This article was written by Dr Tania S. Smith of Thyroid Patients Canada. It explains one reason why TSH can often be very low or suppressed when taking reasonably high doses of T3 thyroid hormone.
I have explained many times that TSH being low on thyroid treatment is not necessarily a problem if the person does not have extremely high levels of FT3 and has no hyperthyroid symptoms or signs. Being on thyroid treatment is an entirely different situation from not being on any thyroid treatment. There is already plenty of research available that shows that suppressed TSH on thyroid treatment does not have to be an issue – search my site using the Spyglass (magnifying glass) for ‘suppressed TSH’ and articles will be listed.
However, this article explains why using T3 can raise levels of the thyroid hormone metabolite Triac for a short while. Triac is known to powerfully suppress TSH. So, it should be no surprise to see people on NDT or on reasonable levels of T3 have low or suppressed TSH.
I hope you enjoy the article and find it useful. Many thanks to Dr Tania S. Smith for writing it.
Here is another research article that talks about T3 suppressing TSH more powerfully than T4. The essence of this article is that when T4 enters the circulation it gets converted to T3 through the process of deiodination. T4 and T3 can then exert negative feedback on TSH levels (high levels of T3/T4 decrease TSH release from the anterior pituitary, while low levels of T3/T4 increase TSH release). T3 is the predominant inhibitor of TSH secretion.
Here is the article:
Best wishes, Paul
p.s. Here is more support for not caring about suppressed TSH, when the thyroid patient is not showing any signs or symptoms of hyperthyroidism and FT3 is not clearly high. It is a quote by Dr G Foresman, MD in the USA:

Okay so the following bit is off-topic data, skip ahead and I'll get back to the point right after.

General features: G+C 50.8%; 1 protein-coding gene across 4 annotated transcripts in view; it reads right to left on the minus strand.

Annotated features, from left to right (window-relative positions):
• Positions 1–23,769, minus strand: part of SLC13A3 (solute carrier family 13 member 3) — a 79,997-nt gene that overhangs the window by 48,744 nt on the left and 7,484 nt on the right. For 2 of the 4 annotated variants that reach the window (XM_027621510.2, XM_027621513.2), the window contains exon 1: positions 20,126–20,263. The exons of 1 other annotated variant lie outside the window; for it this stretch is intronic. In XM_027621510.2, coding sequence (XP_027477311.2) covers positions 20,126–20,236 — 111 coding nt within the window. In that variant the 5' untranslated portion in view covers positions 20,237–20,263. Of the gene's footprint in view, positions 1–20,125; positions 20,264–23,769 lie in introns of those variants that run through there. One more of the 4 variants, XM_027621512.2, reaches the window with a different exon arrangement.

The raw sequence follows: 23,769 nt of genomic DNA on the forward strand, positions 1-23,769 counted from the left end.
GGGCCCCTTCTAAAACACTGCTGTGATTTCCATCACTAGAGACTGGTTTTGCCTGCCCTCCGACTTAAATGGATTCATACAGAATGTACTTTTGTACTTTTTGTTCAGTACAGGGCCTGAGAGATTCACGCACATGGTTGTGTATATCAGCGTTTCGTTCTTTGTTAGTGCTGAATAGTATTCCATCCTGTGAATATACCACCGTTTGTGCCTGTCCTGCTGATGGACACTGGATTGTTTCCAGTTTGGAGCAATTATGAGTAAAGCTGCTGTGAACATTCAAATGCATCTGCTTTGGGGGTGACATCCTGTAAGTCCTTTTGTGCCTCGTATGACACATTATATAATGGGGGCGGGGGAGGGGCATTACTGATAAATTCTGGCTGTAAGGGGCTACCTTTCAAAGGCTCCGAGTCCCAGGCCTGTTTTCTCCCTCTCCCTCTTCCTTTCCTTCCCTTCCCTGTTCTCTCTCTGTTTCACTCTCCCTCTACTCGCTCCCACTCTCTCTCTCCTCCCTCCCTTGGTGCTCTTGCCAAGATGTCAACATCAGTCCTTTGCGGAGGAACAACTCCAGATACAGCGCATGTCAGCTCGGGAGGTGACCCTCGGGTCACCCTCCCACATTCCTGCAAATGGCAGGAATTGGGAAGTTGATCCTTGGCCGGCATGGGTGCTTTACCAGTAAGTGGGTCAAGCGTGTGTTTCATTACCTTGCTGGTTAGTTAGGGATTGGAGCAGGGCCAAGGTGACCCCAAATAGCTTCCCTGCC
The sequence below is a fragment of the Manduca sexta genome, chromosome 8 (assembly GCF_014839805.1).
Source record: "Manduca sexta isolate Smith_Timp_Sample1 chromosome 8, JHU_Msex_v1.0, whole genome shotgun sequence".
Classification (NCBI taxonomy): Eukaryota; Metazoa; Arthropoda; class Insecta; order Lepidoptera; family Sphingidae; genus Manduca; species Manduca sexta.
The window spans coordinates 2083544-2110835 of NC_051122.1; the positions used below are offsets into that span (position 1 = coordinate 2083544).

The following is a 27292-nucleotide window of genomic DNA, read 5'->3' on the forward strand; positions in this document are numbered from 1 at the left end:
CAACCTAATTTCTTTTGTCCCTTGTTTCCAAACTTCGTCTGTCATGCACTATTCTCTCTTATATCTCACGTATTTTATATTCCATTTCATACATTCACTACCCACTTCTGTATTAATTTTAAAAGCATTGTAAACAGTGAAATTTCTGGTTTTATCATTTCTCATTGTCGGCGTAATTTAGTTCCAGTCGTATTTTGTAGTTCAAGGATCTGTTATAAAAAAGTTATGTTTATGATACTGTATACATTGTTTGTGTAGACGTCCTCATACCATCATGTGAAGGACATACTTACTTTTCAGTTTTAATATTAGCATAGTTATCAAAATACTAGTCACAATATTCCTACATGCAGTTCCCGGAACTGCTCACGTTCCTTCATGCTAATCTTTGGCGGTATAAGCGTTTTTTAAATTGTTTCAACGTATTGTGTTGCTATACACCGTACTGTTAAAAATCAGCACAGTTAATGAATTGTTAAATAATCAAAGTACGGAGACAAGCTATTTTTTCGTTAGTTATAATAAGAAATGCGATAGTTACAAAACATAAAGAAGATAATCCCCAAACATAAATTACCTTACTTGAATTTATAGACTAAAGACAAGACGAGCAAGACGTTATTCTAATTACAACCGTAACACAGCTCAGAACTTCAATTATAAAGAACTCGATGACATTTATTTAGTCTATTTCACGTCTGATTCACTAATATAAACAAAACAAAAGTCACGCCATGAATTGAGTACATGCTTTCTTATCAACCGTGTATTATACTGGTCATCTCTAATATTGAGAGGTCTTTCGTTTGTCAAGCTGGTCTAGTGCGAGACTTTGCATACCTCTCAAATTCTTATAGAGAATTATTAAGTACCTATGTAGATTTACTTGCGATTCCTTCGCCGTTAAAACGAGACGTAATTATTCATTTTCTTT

“Studies from decades and decades ago indicated that a suppressed TSH might be an issue. What they used to do more than twenty-five years ago was to give high doses of Synthroid (T4) to patients with the intention of suppressing their TSHs in order to shrink thyroid gland nodules. A very bad, outdated protocol that doctors no longer practice. At the time, they used such high doses of T4 that they were making some people chronically hyperthyroid and of course, they were seeing bone loss, arrhythmias, etc. The medical community stopped implementing that practice because of those outcomes. But unfortunately, as a result of that antiquated practice, there are still doctors who think that a suppressed TSH is dangerous to the patient.
All of the studies in the last few decades indicate that TSH suppression has no association with some of those feared results, like osteoporosis. Interestingly enough, my patients with the lowest TSH values have the best bone density scores. I have had patients move to another state, and their new doctor refuses to prescribe desiccated or compounded. And as soon as the doctor sees a suppressed TSH, the doctor freaks out and lowers the patient’s thyroid medication.
It’s an antiquated belief system based upon the decades-old history of using suppressive thyroid hormone to shrink thyroid nodules. As a result, doctors are still afraid of suppressing TSH, even though the literature has shown for decades now that you can suppress TSH with no metabolic consequences whatsoever. A suppressed TSH does not lead to heart failure, it does not lead to arrhythmia, and it does not cause osteoporosis.”